Plockton settlement is on the shores of Loch Carron. It faces east away from the prevailing winds, and together with the North Atlantic Drift gives it a mild climate despite the far-north latitude, allowing the Cordyline australis palm to prosper.
Most of the houses date from the nineteenth and twentieth centuries. It was established as a planned fishing village on the northern edge of the Lochalsh, built ‘when introducing sheep farming in 1814-20 and removing the population from their old hamlets in Glen Garron, founded the villages of Jeantown and Plockton on Loch Carronside’ (Geddes: 1945, pp38)
Some maritime charts including MacKenzie (1776) and Heather (1804) mark the peninsula where the village sits as ‘Plack’, however it generally considered that the village was built on the ‘Ploc’ of Lochalsh, with ‘Ploc’ being understood in Gaelic as pimple or bump (of Lochalsh) sharing this with other places such as the Plock of Kyle and Plocrapool on the Isle of Harris. Its name in current form is based on the Gaelic name referring to the promontory, with the ‘+town’ added to designate it as such in the English language, following the construction of the planned village around 1800. Over-time the name of village changed to its current contracted form ‘Plockton’.
Situated on a sheltered inlet of Loch Carron, and due to the series of palm (New Zealand cabbage palm) trees which have dominated Harbour Street since the 1960s, Plockton has a distinctive ‘sub-tropical appearance’ (Nicholson: 1975).
The village is a tourist resort. The television series Hamish Macbeth, starring Robert Carlyle, was filmed there, substituting for the fictional Lochdubh. Plockton was also used for various scenes in the film The Wicker Man and the Inspector Alleyn Mysteries television series furthering its reputation.
The village has a small general store with a café; a takeaway; a restaurant; newsagent and craft shop; three hotels with pubs; numerous B&Bs; library with free internet access and a village hall, which holds community events and art exhibitions. It is served by Plockton railway station, on the Kyle of Lochalsh Line and the short Plockton Airfield for light aircraft and microlights.
Nearby is Duncraig Castle, a nineteenth-century stately home built by the Matheson family. The castle was derelict for many years, having had a variety of commercial uses.
Plockton is home to Sgoil Chiùil na Gàidhealtachd - the National Centre For Excellence in Traditional Music at Plockton High School, which also serves the village and a wide surrounding area. The school also hosts the Am Bàta project teaching pupils in the art of boat building, from which a number of 'local' style boats have been produced. Some have been donated to the local sailing club - Plockton Small Boat Sailing Club - whilst others have been sold to the public.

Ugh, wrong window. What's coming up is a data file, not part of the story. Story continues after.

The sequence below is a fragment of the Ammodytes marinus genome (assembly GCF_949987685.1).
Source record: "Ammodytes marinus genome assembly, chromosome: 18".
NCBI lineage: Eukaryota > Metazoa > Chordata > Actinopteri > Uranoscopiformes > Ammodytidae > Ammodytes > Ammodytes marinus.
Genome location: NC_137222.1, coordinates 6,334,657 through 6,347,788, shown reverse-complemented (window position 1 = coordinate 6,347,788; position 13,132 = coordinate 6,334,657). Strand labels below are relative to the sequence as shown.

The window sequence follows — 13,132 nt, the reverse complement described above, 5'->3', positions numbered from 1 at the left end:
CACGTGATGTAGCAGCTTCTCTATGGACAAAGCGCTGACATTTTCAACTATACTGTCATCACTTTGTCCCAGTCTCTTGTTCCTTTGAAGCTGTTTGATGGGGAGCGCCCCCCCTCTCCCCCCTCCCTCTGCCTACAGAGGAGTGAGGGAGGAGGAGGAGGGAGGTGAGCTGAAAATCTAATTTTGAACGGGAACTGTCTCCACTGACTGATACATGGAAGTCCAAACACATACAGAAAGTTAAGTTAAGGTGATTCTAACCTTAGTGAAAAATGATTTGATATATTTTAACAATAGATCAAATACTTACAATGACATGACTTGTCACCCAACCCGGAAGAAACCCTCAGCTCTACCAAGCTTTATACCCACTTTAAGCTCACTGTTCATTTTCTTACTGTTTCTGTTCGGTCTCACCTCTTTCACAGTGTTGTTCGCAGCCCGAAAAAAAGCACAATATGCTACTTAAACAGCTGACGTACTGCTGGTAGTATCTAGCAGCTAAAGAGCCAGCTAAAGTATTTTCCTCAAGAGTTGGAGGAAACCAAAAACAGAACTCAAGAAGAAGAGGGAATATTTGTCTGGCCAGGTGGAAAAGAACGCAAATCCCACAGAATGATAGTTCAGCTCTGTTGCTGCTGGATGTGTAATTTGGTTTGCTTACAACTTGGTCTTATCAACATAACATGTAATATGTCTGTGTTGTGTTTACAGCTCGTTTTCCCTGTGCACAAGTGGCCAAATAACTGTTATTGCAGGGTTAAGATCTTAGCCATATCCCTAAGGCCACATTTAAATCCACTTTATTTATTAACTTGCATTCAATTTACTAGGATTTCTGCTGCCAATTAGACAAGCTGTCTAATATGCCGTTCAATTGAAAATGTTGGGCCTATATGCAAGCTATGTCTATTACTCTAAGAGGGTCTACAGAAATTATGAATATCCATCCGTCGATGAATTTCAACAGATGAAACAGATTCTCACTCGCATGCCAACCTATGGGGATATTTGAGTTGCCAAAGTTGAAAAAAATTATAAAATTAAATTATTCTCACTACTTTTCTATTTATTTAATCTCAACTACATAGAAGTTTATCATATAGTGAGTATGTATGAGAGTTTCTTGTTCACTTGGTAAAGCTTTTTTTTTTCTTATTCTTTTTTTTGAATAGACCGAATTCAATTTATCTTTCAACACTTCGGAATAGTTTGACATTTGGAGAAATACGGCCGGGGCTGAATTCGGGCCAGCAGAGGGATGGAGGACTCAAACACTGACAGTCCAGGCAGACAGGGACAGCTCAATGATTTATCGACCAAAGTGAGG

Between the years of 1956 and 1972 Plockton was home to the renowned Gaelic scholar Sorley MacLean, (Somhairle MacGill-Eain) whilst headmaster at the high-school, who introduced the teaching of Gaelic and championed shinty.
Since 1991 Plockton Primary School has accommodated a Gaelic-medium education unit (GMU) where instruction is through the medium of Gaelic. 24.4% of the population in the catchment area of Plockton Primary School is able to speak Gaelic – the highest incidence of Gaelic-speaking on the mainland of Scotland.
Since 1954 the village has played host to Plockton Amateur Football Club. Calling the Alasdair Ross Memorial Park their home, and playing in yellow and black strips, the club is affectionately known as the "Bumble Bees".
Street dancing on the last day of the Regatta fortnight
The MetOffice operates a weather station at Plockton, for which 30 year averages are available. As with the rest of the British Isles, Plockton experiences a maritime climate with cool summers and mild winters. The highest temperature was 27.7 °C recorded on May 9, 2016, and the lowest was -9.8 °C.
|Climate data for Duirinish-Plockton, 18m asl, (average highs and lows 1971-2000)|
|Record high °C (°F)||14.9
|Average high °C (°F)||7.2
|Average low °C (°F)||2.0
|Record low °C (°F)||−8.3
|Source 1: 1971-2000 averages|
|Source 2: Met Office and Voodoo Skies|
- "Archived copy". Archived from the original on 21 December 2004. Retrieved 11 December 2004.CS1 maint: archived copy as title (link)
- "Geograph:: Thomas Telford's Parliamentary Kirks". www.geograph.org.uk. Retrieved 17 July 2018.
- "'Hamish Macbeth' beat's new base". 2 October 2009. Retrieved 17 July 2018.
- "Where was 'The Wicker Man' filmed?". British Film Locations. Retrieved 5 June 2017.
- "Plockton Paintings". Retrieved 16 April 2015.
- "Sorley MacLean Official Website". www.sorleymaclean.org. Archived from the original on 18 January 2013. Retrieved 14 January 2016.
- (PDF) http://www.linguae-celticae.org/dateien/Gaidhlig_Local_Studies_Vol_10_A_Chomraich_Loch_Aillse_Ed_II.pdf. Missing or empty
- "Station map". MetOffice.
- "Plockton 1971-2000 averages". YR.NO. Retrieved 1 November 2011.
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